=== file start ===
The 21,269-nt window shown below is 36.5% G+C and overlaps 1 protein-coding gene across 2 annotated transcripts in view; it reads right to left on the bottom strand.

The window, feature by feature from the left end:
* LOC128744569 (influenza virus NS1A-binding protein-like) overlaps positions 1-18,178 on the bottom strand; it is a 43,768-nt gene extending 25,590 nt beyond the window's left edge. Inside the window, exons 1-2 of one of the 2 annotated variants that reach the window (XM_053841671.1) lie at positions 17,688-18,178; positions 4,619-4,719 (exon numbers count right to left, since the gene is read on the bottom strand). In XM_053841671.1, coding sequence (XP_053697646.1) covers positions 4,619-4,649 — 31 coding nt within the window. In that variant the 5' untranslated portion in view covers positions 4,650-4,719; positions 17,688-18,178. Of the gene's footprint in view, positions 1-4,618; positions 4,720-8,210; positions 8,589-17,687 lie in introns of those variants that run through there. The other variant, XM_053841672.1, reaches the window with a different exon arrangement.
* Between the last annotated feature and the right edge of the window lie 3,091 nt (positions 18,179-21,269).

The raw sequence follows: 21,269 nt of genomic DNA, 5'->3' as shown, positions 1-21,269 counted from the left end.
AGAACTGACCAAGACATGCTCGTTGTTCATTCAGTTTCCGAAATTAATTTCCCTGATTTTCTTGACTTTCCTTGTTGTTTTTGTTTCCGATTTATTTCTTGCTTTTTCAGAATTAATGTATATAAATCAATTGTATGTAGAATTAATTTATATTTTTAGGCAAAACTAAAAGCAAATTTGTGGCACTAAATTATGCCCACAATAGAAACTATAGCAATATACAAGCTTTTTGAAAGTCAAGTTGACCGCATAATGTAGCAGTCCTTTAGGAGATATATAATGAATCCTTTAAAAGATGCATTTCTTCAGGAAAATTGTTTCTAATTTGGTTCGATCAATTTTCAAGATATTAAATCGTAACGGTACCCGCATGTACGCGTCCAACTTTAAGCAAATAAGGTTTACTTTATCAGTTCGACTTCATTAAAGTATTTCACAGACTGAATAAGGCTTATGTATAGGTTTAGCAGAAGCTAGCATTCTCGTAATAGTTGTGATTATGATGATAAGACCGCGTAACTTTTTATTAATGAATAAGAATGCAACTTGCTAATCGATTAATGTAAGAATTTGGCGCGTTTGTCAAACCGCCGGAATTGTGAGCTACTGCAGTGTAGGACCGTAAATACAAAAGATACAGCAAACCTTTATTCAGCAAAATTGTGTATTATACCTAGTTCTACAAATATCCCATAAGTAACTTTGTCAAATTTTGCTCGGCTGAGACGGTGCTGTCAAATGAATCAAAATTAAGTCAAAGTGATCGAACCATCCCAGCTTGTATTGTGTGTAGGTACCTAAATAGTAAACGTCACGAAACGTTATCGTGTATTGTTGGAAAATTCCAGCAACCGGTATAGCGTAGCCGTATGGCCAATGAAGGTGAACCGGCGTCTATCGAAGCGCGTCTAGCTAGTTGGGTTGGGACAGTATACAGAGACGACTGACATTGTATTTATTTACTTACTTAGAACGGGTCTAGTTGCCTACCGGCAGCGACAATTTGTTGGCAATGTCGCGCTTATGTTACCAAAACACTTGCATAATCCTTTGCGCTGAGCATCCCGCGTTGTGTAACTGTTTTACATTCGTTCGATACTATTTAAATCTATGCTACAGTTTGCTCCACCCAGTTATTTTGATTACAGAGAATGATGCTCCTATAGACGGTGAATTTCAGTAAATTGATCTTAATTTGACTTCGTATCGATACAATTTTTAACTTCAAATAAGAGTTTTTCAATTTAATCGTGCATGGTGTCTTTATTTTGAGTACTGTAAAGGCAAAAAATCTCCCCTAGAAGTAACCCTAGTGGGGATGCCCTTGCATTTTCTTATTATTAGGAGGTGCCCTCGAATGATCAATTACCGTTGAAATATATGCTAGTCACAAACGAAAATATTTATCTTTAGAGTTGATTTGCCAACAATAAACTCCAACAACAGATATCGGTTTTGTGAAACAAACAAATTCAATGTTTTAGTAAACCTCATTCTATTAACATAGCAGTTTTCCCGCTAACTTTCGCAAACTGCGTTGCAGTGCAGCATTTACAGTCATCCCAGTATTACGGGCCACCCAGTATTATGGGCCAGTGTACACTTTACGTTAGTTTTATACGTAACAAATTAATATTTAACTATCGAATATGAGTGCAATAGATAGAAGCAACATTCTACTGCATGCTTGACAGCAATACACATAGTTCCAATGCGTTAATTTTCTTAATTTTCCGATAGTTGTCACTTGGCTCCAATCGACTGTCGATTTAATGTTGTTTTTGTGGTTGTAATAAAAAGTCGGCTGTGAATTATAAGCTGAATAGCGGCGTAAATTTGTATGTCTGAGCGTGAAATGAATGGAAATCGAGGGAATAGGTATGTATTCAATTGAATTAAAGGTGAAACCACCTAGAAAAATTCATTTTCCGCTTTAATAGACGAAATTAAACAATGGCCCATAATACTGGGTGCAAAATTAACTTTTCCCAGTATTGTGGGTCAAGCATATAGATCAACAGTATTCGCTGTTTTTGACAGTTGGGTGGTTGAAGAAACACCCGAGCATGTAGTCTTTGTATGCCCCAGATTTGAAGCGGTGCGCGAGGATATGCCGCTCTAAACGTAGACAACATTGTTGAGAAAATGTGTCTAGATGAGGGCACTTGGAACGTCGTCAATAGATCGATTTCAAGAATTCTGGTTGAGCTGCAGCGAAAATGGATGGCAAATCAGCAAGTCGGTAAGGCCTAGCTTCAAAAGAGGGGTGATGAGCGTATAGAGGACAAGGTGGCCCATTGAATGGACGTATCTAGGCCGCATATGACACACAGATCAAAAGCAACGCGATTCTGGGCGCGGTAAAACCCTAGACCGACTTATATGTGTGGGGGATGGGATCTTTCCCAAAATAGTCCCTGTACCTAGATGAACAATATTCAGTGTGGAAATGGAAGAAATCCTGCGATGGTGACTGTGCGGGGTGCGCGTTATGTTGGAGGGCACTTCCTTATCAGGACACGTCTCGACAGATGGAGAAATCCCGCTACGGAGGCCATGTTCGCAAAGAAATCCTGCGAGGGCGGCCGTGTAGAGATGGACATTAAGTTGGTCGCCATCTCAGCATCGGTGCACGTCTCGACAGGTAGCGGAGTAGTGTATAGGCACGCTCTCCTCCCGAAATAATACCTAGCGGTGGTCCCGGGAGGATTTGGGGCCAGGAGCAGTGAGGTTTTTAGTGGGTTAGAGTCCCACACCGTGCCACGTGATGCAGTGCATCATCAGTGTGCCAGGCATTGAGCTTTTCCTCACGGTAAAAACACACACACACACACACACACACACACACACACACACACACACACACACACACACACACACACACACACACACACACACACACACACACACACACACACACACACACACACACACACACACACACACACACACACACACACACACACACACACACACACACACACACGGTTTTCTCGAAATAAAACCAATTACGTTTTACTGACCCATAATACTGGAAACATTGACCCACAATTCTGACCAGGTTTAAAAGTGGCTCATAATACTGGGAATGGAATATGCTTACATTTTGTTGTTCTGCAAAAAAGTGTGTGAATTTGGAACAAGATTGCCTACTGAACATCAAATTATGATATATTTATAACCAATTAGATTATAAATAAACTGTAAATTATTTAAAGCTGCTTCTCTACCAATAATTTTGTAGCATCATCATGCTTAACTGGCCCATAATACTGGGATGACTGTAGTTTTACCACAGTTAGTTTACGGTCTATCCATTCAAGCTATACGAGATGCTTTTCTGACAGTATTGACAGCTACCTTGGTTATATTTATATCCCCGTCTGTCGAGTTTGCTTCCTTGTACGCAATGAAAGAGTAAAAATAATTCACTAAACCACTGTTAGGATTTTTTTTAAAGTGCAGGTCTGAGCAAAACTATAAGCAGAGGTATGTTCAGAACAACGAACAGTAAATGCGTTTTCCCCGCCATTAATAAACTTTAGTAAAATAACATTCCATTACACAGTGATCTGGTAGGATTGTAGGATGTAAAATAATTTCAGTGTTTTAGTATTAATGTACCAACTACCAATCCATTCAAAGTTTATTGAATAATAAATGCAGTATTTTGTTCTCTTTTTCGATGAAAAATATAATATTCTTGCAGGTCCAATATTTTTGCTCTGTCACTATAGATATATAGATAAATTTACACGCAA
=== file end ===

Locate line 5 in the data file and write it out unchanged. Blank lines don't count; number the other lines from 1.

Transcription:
The raw sequence follows: 21,269 nt of genomic DNA, 5'->3' as shown, positions 1-21,269 counted from the left end.